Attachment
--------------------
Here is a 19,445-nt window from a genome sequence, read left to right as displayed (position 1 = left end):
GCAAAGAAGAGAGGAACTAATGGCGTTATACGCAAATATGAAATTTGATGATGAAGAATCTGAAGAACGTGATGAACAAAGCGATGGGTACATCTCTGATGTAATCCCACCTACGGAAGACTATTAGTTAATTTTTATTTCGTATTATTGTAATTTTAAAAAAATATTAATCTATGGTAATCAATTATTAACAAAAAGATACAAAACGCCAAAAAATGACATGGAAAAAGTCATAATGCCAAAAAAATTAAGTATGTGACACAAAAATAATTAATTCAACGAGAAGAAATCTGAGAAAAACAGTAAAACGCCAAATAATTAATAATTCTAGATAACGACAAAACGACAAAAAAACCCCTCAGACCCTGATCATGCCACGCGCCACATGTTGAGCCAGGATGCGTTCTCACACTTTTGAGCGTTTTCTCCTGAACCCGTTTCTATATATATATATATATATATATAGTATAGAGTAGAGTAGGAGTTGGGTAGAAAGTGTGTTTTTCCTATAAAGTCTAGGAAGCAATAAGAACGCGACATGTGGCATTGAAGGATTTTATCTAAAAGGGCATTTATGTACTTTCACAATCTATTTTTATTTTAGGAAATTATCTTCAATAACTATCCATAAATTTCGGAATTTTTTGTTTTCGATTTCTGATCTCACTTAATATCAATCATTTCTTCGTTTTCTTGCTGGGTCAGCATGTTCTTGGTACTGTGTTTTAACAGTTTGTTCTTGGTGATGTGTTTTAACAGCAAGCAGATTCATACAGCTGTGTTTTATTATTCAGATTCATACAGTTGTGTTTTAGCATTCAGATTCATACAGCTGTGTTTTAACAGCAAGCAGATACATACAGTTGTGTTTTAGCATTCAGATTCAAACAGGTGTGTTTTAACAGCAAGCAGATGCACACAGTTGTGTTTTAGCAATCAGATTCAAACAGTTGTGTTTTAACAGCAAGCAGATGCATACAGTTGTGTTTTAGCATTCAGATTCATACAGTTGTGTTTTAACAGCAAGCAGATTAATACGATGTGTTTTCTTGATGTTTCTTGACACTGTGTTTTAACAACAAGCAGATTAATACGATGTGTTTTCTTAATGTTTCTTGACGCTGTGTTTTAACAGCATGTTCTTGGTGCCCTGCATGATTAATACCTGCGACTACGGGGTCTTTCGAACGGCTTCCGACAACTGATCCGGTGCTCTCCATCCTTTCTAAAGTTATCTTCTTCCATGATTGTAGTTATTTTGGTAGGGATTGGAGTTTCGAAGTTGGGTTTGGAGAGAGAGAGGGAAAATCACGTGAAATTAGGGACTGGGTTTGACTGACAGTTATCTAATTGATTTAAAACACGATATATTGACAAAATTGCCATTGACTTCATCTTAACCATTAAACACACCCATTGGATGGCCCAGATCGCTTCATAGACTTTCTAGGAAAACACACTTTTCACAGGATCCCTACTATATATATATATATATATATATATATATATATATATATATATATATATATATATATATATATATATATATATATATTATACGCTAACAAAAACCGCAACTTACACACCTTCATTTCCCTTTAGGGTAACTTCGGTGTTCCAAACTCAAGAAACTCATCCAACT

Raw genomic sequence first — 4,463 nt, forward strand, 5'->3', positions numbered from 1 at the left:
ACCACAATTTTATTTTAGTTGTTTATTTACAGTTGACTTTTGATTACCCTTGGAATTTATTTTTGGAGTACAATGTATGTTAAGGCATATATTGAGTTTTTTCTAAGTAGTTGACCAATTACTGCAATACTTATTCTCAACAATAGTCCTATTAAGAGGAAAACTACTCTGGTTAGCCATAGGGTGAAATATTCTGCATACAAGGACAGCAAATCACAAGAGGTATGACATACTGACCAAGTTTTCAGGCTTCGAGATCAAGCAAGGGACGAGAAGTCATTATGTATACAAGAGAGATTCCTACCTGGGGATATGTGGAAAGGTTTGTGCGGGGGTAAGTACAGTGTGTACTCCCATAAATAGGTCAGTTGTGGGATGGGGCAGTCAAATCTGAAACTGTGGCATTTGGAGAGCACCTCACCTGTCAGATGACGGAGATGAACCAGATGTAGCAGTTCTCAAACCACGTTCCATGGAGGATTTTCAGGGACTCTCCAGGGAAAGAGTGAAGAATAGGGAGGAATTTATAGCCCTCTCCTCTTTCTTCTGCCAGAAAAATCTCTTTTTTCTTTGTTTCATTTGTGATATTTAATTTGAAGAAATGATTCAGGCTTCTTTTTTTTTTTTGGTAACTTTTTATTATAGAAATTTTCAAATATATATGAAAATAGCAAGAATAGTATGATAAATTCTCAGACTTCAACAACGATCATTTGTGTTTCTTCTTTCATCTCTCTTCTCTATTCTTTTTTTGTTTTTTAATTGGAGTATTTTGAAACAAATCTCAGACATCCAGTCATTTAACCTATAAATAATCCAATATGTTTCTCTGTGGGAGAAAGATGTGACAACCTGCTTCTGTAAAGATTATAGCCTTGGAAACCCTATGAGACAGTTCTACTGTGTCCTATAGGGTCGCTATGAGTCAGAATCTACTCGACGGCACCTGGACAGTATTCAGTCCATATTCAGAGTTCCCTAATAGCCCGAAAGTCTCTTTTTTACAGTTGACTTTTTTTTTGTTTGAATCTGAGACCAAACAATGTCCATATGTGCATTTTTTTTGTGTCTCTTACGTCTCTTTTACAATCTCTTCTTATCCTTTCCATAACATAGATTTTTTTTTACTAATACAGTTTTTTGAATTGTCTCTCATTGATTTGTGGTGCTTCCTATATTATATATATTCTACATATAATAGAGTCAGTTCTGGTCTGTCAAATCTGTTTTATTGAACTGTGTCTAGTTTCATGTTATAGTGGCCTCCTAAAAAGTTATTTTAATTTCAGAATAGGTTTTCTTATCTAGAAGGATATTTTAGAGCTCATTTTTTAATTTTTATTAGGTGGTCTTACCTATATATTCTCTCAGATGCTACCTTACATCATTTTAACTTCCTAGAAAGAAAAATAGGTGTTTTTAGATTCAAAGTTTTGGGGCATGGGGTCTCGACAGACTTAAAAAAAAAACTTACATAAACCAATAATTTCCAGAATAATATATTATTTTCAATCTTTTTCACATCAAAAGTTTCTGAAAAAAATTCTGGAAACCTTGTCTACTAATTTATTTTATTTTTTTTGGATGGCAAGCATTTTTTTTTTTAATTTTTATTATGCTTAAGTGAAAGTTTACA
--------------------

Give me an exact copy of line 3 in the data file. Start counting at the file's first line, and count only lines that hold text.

Raw genomic sequence first — 4,463 nt, forward strand, 5'->3', positions numbered from 1 at the left: